Himalayan Wolf, one of the beautiful wolf species in the world, is considered one of the rare mammal too. Unfortunately, this gorgeous wolf found the Himalayan region has been studied on very few occasions. A proper study and research on the species is very important to save it from extinction. And the encouraging news is that Wildlife Institute of India has already initiated a project and it is already taking a roll.
Shivam Shrotriya, a researcher at Wildlife Institute of India, has completed the phase 1 of a project on “Ecology and conservation of Himalayan Wolf” under the guidance of Dr. Bilal Habib & Dr. Y.V. Jhala of the same institute. The project is also funded ‘The Mohamed bin Zayed Species Conservation Fund‘. The project focuses to fill the huge gap on the study on the biology and ecology of the Himalayan Wolves.
Till now whatever studies have been done on the Himalayan Wolves reveal that the Himalayan lineage of wolves, spread from Spiti to Sikkim, including Nepal are the most ancient lineages wolves of the world. Population estimation of wolves in Ladakh and Spiti by earlier studies revealed the presence of just around 350 individuals left in the wild.
The current research has taken various steps further on the Himalayan Wolf studies. The study concentrates on a baseline survey across the Himalayan and Trans-Himalayan landscapes to identify key areas for wolf conservation. Since October 2010, 90 villages and groups of nomadic herders have been visited and 244 interviews have been conducted using semi-structured questionnaires for obtaining records of wolf sighting by the local people and livestock predation, in the states of Jammu & Kashmir and Himachal Pradesh in India. Indices were developed to compare the level of wolf-human conflict and wolf presence across the Protected Areas.
The initial results of the study reveals that Wolves accounted for 11.2% cases of livestock predation as compared to leopard (30.8%) and snow leopard (17.5%) in Himachal Pradesh and 57% cases compared to leopard (17.6%) in Jammu & Kashmir. In Himachal Pradesh, Conflict index was found to be higher in Kibber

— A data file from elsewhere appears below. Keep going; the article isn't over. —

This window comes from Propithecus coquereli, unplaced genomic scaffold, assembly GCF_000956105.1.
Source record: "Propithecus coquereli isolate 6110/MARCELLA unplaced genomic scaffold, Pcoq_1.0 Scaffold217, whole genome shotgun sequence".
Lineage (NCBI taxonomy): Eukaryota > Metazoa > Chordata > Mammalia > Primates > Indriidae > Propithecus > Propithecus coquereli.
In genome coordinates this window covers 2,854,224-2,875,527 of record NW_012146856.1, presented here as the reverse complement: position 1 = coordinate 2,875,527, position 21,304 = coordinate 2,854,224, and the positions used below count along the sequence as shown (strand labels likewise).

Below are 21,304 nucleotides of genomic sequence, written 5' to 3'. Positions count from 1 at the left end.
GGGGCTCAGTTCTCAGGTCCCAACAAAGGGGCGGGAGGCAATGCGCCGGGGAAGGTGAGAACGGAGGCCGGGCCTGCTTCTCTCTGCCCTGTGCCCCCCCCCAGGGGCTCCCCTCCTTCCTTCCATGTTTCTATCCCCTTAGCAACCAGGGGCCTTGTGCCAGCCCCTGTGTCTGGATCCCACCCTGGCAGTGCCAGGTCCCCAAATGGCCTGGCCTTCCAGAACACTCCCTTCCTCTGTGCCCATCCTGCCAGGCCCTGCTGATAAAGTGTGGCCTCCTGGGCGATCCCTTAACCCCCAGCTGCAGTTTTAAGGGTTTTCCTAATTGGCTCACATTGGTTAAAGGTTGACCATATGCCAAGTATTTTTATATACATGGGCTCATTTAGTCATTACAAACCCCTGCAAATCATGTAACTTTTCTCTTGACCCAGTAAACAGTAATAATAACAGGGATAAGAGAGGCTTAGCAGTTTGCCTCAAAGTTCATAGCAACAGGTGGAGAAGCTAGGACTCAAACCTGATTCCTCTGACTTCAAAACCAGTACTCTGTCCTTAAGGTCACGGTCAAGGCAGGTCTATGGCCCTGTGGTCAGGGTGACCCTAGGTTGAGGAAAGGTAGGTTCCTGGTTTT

Wildlife Sanctuary (9.12) followed by Pin Valley National Park (1.56). In Jammu & Kashmir, the Conflict index was higher in Thajwas-Baltal Wildlife Sanctuary (13.89) followed by Hirpora Wildlife Sanctuary (9.43) and Changthang Cold Desert Sanctuary (4.08). Wolf Presence index
was higher in Kibber (0.76) followed by Pin Valley (0.34) and Hirpora (1.00) followed by Changthang (0.88) and Thajwas-Baltal (0.80). Considering if the livestock predation cases and the sightings by the people are relative to the abundance of wolves, Kibber and Thajwas-Baltal with adjoining Overa-Aru Wildlife Sanctuaries and Changthang Cold Desert Sanctuary are seen as potential sites of higher abundance.
These are pioneer data on the Himalayan Wolves behaviour and habitat. The project aims to go further deep in the research. We keep great hope for the success of this project which in turn will save one the magnificent species to vanish away from our sight.
Relivearth has identified Himalayan Wolf as one of the species that needs support and attention from public. Please view older articles on the species and support the cause of this research effort by commenting and providing ideas.
Time to Act for Himalayan Wolf